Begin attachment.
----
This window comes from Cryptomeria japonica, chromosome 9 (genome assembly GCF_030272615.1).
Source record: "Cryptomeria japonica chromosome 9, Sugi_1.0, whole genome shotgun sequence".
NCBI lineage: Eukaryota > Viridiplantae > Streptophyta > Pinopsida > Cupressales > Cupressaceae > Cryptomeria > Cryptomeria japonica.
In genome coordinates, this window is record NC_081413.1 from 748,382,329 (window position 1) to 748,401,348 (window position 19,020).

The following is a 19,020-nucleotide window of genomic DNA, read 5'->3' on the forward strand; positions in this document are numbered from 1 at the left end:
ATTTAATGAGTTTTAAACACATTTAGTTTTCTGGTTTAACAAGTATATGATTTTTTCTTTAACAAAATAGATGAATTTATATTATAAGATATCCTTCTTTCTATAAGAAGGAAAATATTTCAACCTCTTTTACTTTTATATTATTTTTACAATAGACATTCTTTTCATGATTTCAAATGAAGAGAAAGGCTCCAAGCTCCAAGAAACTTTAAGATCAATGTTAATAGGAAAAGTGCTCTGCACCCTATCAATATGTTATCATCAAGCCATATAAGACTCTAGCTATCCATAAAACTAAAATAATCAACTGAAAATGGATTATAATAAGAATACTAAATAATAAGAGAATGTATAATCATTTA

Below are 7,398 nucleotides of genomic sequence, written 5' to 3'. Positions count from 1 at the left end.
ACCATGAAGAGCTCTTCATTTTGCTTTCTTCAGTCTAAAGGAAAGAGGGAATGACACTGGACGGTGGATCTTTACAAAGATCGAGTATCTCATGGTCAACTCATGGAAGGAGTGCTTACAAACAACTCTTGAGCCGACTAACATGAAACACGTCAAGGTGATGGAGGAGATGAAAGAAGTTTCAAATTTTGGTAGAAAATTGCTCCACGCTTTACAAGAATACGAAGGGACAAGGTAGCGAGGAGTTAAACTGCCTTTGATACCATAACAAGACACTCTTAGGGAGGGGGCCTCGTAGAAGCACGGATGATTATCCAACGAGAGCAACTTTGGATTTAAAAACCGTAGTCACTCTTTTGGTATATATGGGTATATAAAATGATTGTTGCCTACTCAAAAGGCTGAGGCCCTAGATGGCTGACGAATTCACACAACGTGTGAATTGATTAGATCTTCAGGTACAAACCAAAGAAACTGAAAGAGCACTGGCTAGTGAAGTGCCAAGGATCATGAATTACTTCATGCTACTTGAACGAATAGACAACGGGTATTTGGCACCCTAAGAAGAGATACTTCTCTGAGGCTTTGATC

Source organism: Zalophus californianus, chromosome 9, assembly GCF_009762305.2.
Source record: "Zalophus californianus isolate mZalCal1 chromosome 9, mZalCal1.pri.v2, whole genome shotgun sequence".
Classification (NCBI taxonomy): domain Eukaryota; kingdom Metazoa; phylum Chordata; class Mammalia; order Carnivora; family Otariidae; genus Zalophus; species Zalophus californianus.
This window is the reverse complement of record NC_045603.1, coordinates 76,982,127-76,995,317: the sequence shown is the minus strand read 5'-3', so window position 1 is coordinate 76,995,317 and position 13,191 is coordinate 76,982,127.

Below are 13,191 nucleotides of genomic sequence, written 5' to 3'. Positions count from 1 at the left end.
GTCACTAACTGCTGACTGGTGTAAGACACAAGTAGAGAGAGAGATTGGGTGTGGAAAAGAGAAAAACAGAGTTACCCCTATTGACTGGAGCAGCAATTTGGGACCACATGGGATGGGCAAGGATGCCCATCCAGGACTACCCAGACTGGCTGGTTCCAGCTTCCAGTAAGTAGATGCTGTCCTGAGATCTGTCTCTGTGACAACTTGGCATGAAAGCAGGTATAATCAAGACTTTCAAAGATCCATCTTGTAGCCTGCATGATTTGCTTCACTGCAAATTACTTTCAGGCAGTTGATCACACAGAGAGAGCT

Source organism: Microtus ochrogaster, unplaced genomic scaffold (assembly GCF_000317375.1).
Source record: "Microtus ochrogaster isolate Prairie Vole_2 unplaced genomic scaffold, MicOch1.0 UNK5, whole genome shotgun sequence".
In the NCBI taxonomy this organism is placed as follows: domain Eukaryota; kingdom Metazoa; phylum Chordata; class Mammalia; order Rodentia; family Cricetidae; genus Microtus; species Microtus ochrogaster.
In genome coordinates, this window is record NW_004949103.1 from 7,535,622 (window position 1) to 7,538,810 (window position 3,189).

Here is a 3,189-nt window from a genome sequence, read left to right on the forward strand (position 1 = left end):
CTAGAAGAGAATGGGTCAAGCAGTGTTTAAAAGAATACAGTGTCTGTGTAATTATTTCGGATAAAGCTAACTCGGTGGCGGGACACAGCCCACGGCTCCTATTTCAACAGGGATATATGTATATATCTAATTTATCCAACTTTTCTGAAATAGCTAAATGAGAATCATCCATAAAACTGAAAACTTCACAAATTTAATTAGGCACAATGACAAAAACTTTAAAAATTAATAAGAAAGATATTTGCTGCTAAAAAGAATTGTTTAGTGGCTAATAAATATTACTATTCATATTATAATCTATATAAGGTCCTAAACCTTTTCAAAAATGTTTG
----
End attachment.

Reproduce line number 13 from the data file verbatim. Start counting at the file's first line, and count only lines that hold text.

Below are 13,191 nucleotides of genomic sequence, written 5' to 3'. Positions count from 1 at the left end.